Merger of TMnet and Jaring to create an ISP monopoly against the interests of Malaysian netters, the objective of promoting highest-possible Internet take-up rate as well as going against Internet culture of diversity and multiplicity of ISPs in other IT-advanced countries
- to Selangor DAP State and Branch leaders on the issues and challenges of the next general election
by Lim Kit Siang
(Petaling Jaya, Sunday): The Malaysian Internet community is rather alarmed at the 2004 Budget announcement of the merger of the TMnet and Jaring to create an ISP (Internet Service Provider) monopoly which is against the interests of Malaysian netters, the objective of promoting highest-possible Internet take-up rate as well as going against the Internet culture of diversity and multiplicity of ISPs in other IT-advanced countries.
In the 2004 Budget, the Prime Minister-cum-Finance Minister Datuk Seri Dr. Mahathir Mohamad announced that Telekom Malaysia will reduce the Internet access charges to ensure wider access to the Internet at low cost as well as to promote e-commerce through wider and cheaper access to broadband Internet.
He said Telekom Malaysia will provide 50 per cent discount for the industrial and commercial package, beginning with 30 per cent for phase one and a further 20 per cent for phase two. For other users, a 30 per cent reduction will be given for consumer broadband Internet charges.
It would appear that TMnet has been taken completely by surprise by Mahathir’s announcement, as the Telekom vice-president for corporate strategy and planning Abdul Majid Abdullah said it will be several weeks before they roll out the new rates. (Malay Mail 13.9.03)
What is even more disappointing is that there are no plans to reduce the current charges on the existing dial-up rates for home users to access the Internet – an omission which should be removed without any delay if the government is serious about promoting low-cost Internet access as distinct from broadband Internet access.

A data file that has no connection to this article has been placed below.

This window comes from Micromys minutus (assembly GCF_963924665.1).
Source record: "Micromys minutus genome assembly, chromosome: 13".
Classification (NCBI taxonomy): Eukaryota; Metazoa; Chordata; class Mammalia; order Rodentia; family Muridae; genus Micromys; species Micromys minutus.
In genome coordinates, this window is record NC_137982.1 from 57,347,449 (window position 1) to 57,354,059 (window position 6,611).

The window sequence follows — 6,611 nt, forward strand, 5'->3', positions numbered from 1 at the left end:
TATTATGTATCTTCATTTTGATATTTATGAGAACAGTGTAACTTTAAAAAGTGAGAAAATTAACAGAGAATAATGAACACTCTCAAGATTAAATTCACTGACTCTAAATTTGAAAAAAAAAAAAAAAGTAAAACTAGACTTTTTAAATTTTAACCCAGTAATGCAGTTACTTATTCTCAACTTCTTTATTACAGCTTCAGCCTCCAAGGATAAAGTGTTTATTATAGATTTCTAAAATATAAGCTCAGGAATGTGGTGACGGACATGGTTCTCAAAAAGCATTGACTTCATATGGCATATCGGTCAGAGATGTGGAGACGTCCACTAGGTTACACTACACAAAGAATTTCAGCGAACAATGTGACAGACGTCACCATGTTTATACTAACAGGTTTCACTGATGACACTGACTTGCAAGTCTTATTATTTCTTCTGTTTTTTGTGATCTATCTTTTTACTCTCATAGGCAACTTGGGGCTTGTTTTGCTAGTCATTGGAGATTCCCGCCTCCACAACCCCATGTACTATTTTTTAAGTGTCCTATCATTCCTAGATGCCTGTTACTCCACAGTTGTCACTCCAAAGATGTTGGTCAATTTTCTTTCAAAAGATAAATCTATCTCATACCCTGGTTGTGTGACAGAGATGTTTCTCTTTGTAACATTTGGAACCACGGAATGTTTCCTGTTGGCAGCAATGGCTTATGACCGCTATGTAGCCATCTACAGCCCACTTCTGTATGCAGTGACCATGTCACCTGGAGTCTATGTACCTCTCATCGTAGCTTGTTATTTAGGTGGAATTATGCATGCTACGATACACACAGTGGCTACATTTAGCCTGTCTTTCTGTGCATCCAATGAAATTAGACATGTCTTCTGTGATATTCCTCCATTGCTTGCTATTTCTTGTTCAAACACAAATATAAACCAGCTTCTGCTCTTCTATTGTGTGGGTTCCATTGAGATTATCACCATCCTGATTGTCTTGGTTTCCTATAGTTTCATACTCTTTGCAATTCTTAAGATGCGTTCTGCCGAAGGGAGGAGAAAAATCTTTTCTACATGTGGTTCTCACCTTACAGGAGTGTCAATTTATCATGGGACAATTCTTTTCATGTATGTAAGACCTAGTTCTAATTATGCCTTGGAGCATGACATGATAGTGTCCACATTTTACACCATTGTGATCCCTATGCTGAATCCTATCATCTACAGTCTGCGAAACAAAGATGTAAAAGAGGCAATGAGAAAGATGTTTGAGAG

MPs should fully reflect in their debate on the 2004 Budget the concerns of the Malaysian Internet community that the forced merger of TMnet and Jaring, giving TMnet a virtual ISP monopoly, will not lead to “wider and more efficient Internet services”, and in particular the Malaysian blogs on this issue, such as from Malaysia’s IT whizz-kid, Dinesh Nair:
Malaysia’s boast to make the quantum leap to become an IT power will remain a dream so long as government leaders and key institutions of the state are incapable of developing the IT culture and mindset.
Yesterday and today, the Parliament website has again closed down for the weekend, demonstrating its steely determination to reject the 24/7 concept of cyberspace of being accessible 24 hours a day, seven days a week and 365 days a year – and being strictly bound to the five or six-day work-week, shutting down during the weekends. With such a parliamentary website, are MPs qualified to debate IT issues in the first place?
* Lim Kit Siang, DAP National Chairman